These archetypes can take the form of many different patterns are triggered within a person's psyche by external stimuli. They represent the memories that those in the past have been experienced, memories that are collectively passed down to us to experience as well. Ultimately Jung's theory described the ability for all of us, today, to recognise and access the memories of our ancestors.
The main difference between genetic memory of Assassin's Creed and Carl Jung's collective unconscious is that he suggested memories weren't the entire lives of people from the past, but universally recognisable symbols, patterns, images and representations of key memories and experiences that have developed in humanity over time. Jung also stated that each archetype we inherit mentally from our ancestors is accessible to all people, these memories aren't specific to an individual and their own ancestors.

Still, his theory shares similarities in Assassin's Creed by explaining how our ancestors have developed such memories and experiences that have been passed down as a whole to their descendents, us. Assassin's Creed very cleverly transforms the psychology of Jung's theory into a scientific and biological process.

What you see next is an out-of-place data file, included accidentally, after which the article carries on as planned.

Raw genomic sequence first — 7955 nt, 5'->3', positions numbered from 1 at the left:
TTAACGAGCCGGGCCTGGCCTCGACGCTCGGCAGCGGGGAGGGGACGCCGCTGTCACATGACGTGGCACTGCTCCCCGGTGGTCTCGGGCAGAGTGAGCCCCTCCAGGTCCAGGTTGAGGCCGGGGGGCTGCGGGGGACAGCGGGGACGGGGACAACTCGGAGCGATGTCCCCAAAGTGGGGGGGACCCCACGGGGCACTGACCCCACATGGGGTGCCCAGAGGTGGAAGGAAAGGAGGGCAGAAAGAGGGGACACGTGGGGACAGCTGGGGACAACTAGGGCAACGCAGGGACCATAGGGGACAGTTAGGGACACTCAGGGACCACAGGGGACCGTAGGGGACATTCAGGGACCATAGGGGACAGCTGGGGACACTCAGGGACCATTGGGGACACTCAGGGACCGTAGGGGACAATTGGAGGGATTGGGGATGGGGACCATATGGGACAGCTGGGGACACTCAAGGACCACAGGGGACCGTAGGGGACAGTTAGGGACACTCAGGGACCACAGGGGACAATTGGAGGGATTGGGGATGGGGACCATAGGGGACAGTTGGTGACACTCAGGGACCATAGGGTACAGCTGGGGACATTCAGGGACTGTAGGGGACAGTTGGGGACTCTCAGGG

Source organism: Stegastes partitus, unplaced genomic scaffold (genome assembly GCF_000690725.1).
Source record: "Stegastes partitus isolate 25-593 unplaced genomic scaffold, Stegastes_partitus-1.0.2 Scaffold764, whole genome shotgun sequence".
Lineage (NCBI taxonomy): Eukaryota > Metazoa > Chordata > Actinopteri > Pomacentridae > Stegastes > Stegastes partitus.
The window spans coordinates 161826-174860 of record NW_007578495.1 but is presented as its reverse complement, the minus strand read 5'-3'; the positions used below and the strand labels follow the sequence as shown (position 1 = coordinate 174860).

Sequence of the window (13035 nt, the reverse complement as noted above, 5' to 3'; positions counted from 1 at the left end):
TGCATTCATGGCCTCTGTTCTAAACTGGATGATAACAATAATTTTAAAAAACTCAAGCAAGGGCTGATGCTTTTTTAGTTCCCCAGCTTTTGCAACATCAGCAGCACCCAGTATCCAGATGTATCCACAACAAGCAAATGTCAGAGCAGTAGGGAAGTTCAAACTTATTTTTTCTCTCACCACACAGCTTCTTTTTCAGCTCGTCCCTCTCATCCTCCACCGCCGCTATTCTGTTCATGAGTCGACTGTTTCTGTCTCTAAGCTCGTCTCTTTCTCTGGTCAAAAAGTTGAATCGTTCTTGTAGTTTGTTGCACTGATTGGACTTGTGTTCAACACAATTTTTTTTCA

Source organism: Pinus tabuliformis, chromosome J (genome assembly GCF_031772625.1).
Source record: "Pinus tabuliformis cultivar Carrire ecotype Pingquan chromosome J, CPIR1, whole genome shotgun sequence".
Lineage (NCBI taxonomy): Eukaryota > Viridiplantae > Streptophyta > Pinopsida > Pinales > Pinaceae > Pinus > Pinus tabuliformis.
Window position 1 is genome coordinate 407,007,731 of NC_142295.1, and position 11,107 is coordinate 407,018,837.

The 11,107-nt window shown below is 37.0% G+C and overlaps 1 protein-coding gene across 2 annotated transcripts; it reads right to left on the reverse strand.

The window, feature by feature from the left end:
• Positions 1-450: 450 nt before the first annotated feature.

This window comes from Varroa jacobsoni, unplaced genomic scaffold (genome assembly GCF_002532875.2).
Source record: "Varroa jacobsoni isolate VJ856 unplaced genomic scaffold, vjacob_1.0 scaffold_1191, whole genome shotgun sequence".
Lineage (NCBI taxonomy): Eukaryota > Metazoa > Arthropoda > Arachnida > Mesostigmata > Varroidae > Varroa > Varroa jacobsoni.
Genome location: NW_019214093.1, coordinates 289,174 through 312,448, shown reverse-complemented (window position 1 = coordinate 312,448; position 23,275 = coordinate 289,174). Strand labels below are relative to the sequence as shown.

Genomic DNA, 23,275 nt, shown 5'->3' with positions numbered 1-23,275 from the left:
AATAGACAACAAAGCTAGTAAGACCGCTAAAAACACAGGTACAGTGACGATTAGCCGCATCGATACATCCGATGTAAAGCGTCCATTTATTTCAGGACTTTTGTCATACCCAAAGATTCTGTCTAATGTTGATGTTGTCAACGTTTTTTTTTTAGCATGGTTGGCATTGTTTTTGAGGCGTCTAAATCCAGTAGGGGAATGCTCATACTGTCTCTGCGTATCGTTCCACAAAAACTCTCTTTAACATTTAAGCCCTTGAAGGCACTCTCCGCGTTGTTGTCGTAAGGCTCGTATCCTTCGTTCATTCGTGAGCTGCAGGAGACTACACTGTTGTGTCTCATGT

The Animus requires synchronization, the connection between the subject's mind and their ancestors memories. Often it is difficult to familiarize yourself with a distant ancestor, someone who is strange to you. The more memories you relive, the stronger your synchronization becomes.

In the game, you follow the protagonist Desmond Miles, who uses the Animus to relive his ancestor's lives, allowing him to explore key historical time periods. This provides the historical settings for the Assassin's Creed games.
The Animus version 1.28
The logo for Animus Omega
DNA Memory timelines
The memory corridor, where ancestral memories are reconstructed
The 'white room', standard Animus loading screen
The 'black room', safe mode Animus loading screen
The Animus reconstructing the memories of an ancestor from Italy during the Renaissance.
The Animus loading screen, where an ancestor's memories are synched with the subject's.
Synching with memory DNA timeline
Abstergo Entertainment's Animus.
The Anima is the female impulses in the male psyche and the Animus is the male impulses in the female psyche. This demonstrates a clear link between Carl Jung's theory and Assassin's Creed - the machine known as the Animus shares the same name as an integral archetype in Jung's theory. 'Animus' also roughly translates as a Latin word meaning 'memory'.
Carl Gustav Jung
Representation of animal migration within the Animus
Synching with one's ancestral memories inside the Animus